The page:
Wilde, David J. and Murray, Craig (2010) Interpreting the anomalous:finding meaning in out-of-body and near-death experiences. Qualitative Research in Psychology, 7 (1). pp. 57-72. ISSN 1478-0895Full text not available from this repository.
Much contemporary research on anomalous experiences has been focused on issues of confirming the authenticity of the phenomena, or to determine the underlying processes by which these phenomena may manifest themselves. This research has largely been nomothetic in nature relying mainly on laboratory experiments and/or questionnaire surveys. Traditionally, however, there has existed a third strand of exploration in this field of study–phenomenological research—which in recent times has been somewhat overlooked in this field of work. In an attempt to redress this shortcoming, the authors propose the use of Interpretative Phenomenological Analysis (IPA) to research anomalous experience. IPA possesses strong theoretical and philosophical underpinnings and a focus on describing and interpreting the process, intricacy and novelty of personal experience. The authors argue that IPA appears ideally suited as a method of qualitative investigation to address important fundamental research questions posed by the study of anomalous experiences.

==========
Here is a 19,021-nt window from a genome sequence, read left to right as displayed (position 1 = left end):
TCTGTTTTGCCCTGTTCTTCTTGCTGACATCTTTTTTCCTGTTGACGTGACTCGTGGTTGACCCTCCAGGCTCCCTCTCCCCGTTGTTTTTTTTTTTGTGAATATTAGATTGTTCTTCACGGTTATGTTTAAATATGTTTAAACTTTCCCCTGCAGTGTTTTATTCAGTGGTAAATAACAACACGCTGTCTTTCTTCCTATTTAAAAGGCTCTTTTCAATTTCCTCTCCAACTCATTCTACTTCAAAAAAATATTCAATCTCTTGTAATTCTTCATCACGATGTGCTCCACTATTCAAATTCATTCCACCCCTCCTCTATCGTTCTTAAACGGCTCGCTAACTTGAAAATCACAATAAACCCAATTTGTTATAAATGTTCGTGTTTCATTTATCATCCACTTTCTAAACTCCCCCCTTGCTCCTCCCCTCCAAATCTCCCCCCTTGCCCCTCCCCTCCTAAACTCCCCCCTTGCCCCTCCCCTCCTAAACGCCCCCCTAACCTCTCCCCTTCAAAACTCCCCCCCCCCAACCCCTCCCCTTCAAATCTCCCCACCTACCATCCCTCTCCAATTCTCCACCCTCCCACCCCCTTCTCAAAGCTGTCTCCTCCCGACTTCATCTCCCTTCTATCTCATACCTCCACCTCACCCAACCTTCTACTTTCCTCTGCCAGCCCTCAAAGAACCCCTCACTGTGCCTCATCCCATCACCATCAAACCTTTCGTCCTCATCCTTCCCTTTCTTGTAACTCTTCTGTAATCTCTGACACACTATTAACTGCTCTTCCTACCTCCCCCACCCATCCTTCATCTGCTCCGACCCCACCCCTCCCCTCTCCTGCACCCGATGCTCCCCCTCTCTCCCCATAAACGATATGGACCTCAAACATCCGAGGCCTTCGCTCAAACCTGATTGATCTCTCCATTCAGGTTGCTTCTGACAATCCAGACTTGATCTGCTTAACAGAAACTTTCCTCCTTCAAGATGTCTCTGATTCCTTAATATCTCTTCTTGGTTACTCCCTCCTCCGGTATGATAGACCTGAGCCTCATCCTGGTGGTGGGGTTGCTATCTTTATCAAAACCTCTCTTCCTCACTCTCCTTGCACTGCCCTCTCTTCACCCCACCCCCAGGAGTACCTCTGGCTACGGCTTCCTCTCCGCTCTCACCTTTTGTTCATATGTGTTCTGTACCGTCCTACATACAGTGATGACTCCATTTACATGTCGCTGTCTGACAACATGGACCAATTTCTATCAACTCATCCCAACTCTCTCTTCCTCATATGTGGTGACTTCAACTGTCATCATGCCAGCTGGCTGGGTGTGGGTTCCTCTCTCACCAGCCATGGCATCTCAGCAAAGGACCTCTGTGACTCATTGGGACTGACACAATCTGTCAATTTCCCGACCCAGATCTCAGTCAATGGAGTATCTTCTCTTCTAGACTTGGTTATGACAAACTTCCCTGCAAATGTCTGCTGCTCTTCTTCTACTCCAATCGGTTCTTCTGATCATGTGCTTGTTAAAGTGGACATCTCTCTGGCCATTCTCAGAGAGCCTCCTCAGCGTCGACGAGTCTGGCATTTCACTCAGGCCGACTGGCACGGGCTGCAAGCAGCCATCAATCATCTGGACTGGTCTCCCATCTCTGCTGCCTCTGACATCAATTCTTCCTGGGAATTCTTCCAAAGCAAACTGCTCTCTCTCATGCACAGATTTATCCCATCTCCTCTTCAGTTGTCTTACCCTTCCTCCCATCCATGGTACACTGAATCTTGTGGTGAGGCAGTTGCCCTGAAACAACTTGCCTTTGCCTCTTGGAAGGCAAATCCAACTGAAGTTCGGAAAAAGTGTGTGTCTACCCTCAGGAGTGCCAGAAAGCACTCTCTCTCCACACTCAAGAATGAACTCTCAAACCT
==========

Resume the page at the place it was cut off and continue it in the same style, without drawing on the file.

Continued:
|Journal or Publication Title:||Qualitative Research in Psychology|
|Uncontrolled Keywords:||anomalous experiences ; Interpretative Phenomenological Analysis ; near-death experiences ; out-of-body experiences ; qualitative methodology|
|Departments:||Faculty of Health and Medicine > Health Research|
|Deposited On:||15 Aug 2012 16:01|
|Last Modified:||14 Feb 2014 10:07|
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